Portfolio implications

More alpha

More volatility

More granular

More correlation


More domestic


More defensive levers,

inflation protection

Levers activated

More private equity

Focus on liquidity and dynamic asset allocation

Detailed levers for DM/EM

Broader currency basket

Added to Infrastructure

Added Gold, Commodities, Tangibles, Alternatives

Source: Death of traditional portfolio construction?

These changes can be summarised as follows and are important to keep front of mind when we work through the exercise of replicating the FF via the ASX;

  • Genuine diversification

  • More private equity

  • Liquidity and dynamic asset allocation (active portfolio management from a macro/top-down perspective).

  • More currencies, more infrastructure, more gold, commodities and alternatives

Here. We. Go.

Below are the FF allocations broken down, as well as some commentary from Umapathy for each allocation.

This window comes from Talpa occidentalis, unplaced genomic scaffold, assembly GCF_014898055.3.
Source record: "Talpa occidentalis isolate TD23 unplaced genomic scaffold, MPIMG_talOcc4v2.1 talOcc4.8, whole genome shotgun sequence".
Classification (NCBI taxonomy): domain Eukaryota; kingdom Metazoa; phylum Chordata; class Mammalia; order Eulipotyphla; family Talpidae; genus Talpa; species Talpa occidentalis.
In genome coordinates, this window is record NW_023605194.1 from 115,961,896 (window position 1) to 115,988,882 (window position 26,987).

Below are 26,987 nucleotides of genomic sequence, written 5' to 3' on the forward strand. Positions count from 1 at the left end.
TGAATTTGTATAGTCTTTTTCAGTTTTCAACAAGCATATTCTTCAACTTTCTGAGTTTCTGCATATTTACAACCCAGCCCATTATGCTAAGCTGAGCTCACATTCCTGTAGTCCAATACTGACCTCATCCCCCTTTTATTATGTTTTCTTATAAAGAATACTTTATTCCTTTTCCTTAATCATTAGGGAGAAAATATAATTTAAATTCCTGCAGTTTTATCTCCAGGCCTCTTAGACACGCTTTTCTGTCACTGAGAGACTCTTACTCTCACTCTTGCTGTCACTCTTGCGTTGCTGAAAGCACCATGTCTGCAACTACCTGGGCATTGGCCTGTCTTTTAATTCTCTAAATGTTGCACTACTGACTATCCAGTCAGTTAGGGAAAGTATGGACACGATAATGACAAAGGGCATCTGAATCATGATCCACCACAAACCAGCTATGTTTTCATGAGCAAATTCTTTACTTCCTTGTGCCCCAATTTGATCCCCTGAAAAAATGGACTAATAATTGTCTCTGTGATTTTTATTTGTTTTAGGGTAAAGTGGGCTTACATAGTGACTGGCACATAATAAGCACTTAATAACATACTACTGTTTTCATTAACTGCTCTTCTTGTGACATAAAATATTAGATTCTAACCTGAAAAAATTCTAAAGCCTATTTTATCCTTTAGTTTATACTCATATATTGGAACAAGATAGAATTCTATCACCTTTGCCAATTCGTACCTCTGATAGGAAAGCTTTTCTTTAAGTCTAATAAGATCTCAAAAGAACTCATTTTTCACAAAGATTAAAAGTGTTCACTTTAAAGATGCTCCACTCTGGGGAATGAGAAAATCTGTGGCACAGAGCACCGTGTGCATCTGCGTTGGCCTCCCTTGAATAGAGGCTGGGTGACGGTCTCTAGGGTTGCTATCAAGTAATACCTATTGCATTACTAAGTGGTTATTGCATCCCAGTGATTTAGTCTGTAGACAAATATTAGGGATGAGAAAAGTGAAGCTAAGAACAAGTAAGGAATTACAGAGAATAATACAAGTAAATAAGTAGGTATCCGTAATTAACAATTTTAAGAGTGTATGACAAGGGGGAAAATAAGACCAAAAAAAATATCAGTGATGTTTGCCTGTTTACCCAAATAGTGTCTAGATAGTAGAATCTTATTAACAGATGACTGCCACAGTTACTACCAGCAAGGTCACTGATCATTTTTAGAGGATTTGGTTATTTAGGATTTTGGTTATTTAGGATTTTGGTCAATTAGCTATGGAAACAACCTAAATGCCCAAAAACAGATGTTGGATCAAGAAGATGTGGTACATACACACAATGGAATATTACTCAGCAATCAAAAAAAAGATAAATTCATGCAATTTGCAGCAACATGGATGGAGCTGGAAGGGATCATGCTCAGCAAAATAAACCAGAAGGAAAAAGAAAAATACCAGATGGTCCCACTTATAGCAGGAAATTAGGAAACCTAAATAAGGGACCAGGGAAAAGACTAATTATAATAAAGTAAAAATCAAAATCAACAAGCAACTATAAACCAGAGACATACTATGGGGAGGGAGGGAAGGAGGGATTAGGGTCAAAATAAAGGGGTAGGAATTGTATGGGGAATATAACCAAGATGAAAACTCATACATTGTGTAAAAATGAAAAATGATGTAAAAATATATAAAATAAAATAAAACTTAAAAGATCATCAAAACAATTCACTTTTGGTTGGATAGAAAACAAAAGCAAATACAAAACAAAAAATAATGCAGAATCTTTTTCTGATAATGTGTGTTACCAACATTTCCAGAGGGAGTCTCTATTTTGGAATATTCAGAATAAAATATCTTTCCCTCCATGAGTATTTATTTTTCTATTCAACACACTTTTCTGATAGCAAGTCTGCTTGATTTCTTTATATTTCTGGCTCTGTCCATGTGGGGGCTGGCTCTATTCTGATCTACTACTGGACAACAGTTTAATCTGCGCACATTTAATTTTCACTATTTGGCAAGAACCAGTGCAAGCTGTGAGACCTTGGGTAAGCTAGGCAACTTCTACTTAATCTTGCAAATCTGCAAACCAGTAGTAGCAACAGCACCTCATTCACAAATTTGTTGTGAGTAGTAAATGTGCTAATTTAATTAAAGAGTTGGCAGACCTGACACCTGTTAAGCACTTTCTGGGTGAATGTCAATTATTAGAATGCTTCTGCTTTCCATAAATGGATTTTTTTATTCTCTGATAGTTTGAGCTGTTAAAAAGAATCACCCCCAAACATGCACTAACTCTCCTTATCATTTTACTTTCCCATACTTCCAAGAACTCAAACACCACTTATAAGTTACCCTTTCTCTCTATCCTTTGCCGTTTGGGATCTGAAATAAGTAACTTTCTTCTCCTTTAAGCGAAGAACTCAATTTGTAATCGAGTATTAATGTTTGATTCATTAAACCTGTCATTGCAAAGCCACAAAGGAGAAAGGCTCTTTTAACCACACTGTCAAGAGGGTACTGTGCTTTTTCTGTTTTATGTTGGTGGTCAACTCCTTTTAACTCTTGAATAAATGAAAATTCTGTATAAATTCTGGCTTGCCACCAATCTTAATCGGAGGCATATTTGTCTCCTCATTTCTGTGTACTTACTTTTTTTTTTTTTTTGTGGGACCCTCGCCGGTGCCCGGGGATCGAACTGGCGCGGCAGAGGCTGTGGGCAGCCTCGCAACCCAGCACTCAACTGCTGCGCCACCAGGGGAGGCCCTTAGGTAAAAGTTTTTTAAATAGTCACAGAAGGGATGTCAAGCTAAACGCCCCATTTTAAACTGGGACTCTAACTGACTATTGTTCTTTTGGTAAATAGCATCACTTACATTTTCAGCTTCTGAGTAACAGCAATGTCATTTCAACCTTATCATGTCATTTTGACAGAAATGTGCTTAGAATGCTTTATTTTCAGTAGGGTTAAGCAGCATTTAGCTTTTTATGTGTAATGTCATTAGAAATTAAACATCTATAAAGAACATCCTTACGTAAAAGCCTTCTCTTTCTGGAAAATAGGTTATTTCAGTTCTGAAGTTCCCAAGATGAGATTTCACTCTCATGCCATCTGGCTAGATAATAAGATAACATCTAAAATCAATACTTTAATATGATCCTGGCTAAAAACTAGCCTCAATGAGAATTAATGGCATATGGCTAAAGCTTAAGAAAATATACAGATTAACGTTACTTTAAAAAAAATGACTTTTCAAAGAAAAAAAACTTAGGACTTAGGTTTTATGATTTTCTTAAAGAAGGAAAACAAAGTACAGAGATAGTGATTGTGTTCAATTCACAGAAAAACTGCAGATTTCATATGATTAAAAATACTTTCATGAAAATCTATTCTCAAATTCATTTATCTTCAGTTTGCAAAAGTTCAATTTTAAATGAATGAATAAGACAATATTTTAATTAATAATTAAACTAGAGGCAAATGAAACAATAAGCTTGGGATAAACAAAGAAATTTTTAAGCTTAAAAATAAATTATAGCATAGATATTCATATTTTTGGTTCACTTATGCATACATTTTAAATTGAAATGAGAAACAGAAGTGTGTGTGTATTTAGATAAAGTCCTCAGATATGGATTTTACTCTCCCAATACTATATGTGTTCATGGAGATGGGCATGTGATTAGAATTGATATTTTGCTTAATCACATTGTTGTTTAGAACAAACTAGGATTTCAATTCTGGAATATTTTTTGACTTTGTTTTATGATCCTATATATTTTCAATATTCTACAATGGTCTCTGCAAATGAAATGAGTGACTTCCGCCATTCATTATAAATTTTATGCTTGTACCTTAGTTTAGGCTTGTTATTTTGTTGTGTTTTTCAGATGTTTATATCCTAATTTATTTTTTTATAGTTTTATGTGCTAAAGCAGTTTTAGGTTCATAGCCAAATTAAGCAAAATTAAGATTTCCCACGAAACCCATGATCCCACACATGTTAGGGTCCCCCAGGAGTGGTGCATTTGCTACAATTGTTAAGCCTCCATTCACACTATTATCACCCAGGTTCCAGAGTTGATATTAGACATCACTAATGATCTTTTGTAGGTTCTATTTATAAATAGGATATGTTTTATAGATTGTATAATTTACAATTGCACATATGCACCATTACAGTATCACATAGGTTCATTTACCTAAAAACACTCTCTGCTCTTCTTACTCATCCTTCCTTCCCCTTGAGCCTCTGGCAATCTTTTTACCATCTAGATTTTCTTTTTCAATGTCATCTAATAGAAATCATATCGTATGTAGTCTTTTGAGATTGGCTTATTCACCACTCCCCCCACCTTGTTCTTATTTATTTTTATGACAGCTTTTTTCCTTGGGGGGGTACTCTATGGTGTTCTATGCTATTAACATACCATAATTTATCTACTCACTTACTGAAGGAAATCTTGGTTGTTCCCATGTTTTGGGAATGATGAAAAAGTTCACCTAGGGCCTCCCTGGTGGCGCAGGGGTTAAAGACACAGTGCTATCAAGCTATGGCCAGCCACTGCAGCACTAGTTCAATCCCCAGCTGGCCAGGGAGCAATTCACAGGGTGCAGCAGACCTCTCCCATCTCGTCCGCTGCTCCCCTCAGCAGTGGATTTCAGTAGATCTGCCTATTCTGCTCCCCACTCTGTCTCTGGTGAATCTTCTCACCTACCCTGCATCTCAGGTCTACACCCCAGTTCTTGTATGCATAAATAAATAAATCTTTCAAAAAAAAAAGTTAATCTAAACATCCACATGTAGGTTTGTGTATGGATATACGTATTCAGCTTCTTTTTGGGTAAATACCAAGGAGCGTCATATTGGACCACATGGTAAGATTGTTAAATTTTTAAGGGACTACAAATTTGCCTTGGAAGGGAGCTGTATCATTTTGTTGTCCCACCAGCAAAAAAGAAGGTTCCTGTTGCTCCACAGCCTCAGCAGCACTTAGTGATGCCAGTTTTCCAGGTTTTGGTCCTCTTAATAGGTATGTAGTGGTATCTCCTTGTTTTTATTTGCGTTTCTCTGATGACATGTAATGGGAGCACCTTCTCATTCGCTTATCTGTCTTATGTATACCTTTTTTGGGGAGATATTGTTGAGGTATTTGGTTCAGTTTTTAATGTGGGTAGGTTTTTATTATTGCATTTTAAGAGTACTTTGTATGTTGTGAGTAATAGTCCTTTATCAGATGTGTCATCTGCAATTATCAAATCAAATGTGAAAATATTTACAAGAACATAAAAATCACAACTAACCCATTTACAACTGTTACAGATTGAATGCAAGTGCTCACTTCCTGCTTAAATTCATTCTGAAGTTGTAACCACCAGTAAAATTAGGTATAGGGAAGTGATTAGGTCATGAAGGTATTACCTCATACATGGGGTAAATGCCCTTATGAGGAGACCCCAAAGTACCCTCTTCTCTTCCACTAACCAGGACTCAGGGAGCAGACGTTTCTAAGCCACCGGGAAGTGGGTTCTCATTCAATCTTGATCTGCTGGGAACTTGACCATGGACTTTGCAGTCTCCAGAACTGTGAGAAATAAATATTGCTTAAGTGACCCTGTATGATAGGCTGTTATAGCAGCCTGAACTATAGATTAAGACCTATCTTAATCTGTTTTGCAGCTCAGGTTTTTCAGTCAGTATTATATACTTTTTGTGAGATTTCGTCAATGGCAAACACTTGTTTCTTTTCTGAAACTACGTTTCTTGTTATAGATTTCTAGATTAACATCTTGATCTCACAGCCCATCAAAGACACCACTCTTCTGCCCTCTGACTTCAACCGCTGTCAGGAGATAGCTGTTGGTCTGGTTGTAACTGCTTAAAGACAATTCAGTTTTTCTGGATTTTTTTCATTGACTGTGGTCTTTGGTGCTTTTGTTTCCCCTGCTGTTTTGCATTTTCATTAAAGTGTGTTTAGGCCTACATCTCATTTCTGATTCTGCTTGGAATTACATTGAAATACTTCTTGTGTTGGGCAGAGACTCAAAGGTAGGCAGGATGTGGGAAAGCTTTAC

Source: Future Fund Portfolio Update 31 December 2022

Australian Equity – 8.6% of the Future Fund


In this allocation, Umapathy notes that there weren't many options for Active ETFs that have Australian equity mandates. There are, however, "quite a few LICs that might be able to provide this exposure". Umaptahy adss that AFI and ARG are well-established and provide Australian Equity Large Cap exposure.


  • iShares Core S&P/ASX 200 ETF (ASX: IOZ)

  • BetaShares Australia 200 ETF (ASX: A200)

  • VanEck Australian Equal Weight ETF (ASX: MVW)

  • BetaShares FTSE RAFI Australian 200 ETF (ASX: QOZ)

Under passive exposure, Umapathy credits IOZ or A200 as amongst the cheapest ASX200 ETFs. He goes on to point out that there are multiple smart beta options "being MVW for an equal-weighted exposure to the Australian market (de-risking from large sector bets of the market cap weighted ETFs), or QOZ which uses a RAFI methodology and has ‘mild’ value tilt".  RAFI methodology selects and weights securities by fundamental measures of company size such as sales, cash flow, dividends + buybacks, and book value.

Global Equity (Developed) – 15.9% of the Future Fund